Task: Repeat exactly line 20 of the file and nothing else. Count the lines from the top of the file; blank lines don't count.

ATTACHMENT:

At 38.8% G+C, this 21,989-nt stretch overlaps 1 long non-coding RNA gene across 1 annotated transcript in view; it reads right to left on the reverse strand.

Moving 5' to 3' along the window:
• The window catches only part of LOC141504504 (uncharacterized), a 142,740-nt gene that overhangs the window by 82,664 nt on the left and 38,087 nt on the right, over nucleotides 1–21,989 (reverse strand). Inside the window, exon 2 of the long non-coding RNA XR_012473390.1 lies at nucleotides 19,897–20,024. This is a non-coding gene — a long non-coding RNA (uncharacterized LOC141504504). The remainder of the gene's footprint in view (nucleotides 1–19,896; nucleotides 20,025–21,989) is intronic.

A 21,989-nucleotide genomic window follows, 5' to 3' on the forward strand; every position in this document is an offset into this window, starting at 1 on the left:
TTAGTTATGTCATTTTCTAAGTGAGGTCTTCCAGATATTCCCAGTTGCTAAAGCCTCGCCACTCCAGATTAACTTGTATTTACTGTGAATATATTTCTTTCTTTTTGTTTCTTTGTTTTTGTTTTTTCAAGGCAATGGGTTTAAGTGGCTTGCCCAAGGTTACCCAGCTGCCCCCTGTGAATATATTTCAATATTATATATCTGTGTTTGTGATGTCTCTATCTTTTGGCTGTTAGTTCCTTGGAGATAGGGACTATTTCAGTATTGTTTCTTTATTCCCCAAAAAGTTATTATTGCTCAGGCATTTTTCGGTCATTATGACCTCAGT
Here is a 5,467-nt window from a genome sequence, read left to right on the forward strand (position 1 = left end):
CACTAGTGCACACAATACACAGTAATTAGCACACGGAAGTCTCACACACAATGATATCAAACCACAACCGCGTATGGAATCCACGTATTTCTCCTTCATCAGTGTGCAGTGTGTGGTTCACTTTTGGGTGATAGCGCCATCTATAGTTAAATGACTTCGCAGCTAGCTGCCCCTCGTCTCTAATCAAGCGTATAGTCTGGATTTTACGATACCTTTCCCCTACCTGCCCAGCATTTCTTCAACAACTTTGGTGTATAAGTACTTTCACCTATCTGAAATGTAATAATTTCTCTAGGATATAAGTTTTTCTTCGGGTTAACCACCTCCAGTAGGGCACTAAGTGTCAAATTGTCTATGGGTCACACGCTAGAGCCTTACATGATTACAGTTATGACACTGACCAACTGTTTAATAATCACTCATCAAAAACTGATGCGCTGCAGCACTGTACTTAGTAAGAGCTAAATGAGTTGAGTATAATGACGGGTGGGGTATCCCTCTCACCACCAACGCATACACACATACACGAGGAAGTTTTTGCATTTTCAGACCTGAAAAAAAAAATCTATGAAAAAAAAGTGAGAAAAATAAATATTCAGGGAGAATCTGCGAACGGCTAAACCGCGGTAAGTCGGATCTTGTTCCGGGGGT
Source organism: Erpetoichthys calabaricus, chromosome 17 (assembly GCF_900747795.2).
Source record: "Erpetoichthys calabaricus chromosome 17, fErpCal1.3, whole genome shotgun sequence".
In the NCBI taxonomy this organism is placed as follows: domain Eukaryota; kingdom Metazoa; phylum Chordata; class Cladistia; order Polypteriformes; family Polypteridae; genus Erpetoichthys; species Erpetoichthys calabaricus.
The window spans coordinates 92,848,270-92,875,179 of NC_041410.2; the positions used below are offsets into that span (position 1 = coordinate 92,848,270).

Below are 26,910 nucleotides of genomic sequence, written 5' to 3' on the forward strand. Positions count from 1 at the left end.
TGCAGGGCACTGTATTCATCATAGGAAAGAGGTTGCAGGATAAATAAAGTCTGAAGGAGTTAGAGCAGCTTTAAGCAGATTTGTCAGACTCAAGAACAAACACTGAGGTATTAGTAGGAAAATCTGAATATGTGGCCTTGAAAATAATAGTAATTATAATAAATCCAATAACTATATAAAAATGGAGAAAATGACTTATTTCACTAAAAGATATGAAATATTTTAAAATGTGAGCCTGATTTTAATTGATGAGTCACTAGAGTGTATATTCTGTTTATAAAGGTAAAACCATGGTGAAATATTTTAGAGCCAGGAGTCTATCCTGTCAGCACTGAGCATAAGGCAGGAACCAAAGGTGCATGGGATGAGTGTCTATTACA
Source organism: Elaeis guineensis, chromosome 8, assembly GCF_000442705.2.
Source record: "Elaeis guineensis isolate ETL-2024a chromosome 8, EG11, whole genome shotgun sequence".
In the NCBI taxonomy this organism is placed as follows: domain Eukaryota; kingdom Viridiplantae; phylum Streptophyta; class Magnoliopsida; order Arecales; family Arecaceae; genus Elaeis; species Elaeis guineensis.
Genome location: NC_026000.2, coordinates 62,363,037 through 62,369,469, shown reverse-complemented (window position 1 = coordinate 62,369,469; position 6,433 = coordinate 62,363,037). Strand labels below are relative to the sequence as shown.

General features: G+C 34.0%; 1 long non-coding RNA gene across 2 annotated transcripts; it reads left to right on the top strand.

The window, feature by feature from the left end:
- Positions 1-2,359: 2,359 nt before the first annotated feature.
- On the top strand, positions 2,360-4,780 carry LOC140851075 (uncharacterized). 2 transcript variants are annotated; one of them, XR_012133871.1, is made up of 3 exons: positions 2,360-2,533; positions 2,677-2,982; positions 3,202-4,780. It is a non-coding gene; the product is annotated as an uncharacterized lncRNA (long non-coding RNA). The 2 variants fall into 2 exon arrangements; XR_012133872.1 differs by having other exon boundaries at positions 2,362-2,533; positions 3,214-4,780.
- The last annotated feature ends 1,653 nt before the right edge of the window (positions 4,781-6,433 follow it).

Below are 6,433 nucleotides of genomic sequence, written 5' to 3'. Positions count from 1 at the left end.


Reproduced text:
- Positions 1-2,359: 2,359 nt before the first annotated feature.